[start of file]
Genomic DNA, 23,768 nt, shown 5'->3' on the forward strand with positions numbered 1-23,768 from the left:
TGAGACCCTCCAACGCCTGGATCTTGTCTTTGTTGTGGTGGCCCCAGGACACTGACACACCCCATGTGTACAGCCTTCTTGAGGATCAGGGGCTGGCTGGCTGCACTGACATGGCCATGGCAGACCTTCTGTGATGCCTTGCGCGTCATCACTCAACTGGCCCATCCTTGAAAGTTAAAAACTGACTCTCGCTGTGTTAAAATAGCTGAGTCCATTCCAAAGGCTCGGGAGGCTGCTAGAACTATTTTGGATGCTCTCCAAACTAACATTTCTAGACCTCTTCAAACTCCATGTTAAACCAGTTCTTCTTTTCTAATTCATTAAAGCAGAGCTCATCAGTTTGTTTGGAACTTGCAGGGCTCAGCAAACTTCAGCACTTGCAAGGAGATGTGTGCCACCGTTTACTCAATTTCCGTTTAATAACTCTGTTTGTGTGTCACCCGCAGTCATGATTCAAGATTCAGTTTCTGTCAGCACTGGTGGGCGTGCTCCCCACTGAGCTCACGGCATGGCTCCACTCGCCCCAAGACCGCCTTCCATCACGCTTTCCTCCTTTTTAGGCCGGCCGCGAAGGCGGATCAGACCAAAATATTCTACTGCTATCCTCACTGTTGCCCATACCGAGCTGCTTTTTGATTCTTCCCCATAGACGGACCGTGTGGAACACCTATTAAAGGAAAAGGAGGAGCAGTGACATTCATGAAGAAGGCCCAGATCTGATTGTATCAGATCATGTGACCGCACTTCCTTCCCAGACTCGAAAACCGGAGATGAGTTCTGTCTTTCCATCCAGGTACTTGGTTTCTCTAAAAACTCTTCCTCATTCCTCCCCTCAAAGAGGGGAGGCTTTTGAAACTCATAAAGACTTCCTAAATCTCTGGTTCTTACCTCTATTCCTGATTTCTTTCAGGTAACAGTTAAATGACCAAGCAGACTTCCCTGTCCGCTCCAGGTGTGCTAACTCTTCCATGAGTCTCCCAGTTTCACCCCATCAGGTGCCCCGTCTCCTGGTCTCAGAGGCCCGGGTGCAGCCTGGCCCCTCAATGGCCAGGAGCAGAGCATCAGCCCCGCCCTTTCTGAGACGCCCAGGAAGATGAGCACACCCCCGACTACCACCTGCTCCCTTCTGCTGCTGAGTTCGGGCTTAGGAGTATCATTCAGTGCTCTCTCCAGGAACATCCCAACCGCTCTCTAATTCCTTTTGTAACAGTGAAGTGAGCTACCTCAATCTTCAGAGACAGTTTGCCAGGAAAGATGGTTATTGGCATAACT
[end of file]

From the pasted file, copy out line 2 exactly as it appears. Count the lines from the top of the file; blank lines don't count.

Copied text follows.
TGAGACCCTCCAACGCCTGGATCTTGTCTTTGTTGTGGTGGCCCCAGGACACTGACACACCCCATGTGTACAGCCTTCTTGAGGATCAGGGGCTGGCTGGCTGCACTGACATGGCCATGGCAGACCTTCTGTGATGCCTTGCGCGTCATCACTCAACTGGCCCATCCTTGAAAGTTAAAAACTGACTCTCGCTGTGTTAAAATAGCTGAGTCCATTCCAAAGGCTCGGGAGGCTGCTAGAACTATTTTGGATGCTCTCCAAACTAACATTTCTAGACCTCTTCAAACTCCATGTTAAACCAGTTCTTCTTTTCTAATTCATTAAAGCAGAGCTCATCAGTTTGTTTGGAACTTGCAGGGCTCAGCAAACTTCAGCACTTGCAAGGAGATGTGTGCCACCGTTTACTCAATTTCCGTTTAATAACTCTGTTTGTGTGTCACCCGCAGTCATGATTCAAGATTCAGTTTCTGTCAGCACTGGTGGGCGTGCTCCCCACTGAGCTCACGGCATGGCTCCACTCGCCCCAAGACCGCCTTCCATCACGCTTTCCTCCTTTTTAGGCCGGCCGCGAAGGCGGATCAGACCAAAATATTCTACTGCTATCCTCACTGTTGCCCATACCGAGCTGCTTTTTGATTCTTCCCCATAGACGGACCGTGTGGAACACCTATTAAAGGAAAAGGAGGAGCAGTGACATTCATGAAGAAGGCCCAGATCTGATTGTATCAGATCATGTGACCGCACTTCCTTCCCAGACTCGAAAACCGGAGATGAGTTCTGTCTTTCCATCCAGGTACTTGGTTTCTCTAAAAACTCTTCCTCATTCCTCCCCTCAAAGAGGGGAGGCTTTTGAAACTCATAAAGACTTCCTAAATCTCTGGTTCTTACCTCTATTCCTGATTTCTTTCAGGTAACAGTTAAATGACCAAGCAGACTTCCCTGTCCGCTCCAGGTGTGCTAACTCTTCCATGAGTCTCCCAGTTTCACCCCATCAGGTGCCCCGTCTCCTGGTCTCAGAGGCCCGGGTGCAGCCTGGCCCCTCAATGGCCAGGAGCAGAGCATCAGCCCCGCCCTTTCTGAGACGCCCAGGAAGATGAGCACACCCCCGACTACCACCTGCTCCCTTCTGCTGCTGAGTTCGGGCTTAGGAGTATCATTCAGTGCTCTCTCCAGGAACATCCCAACCGCTCTCTAATTCCTTTTGTAACAGTGAAGTGAGCTACCTCAATCTTCAGAGACAGTTTGCCAGGAAAGATGGTTATTGGCATAACT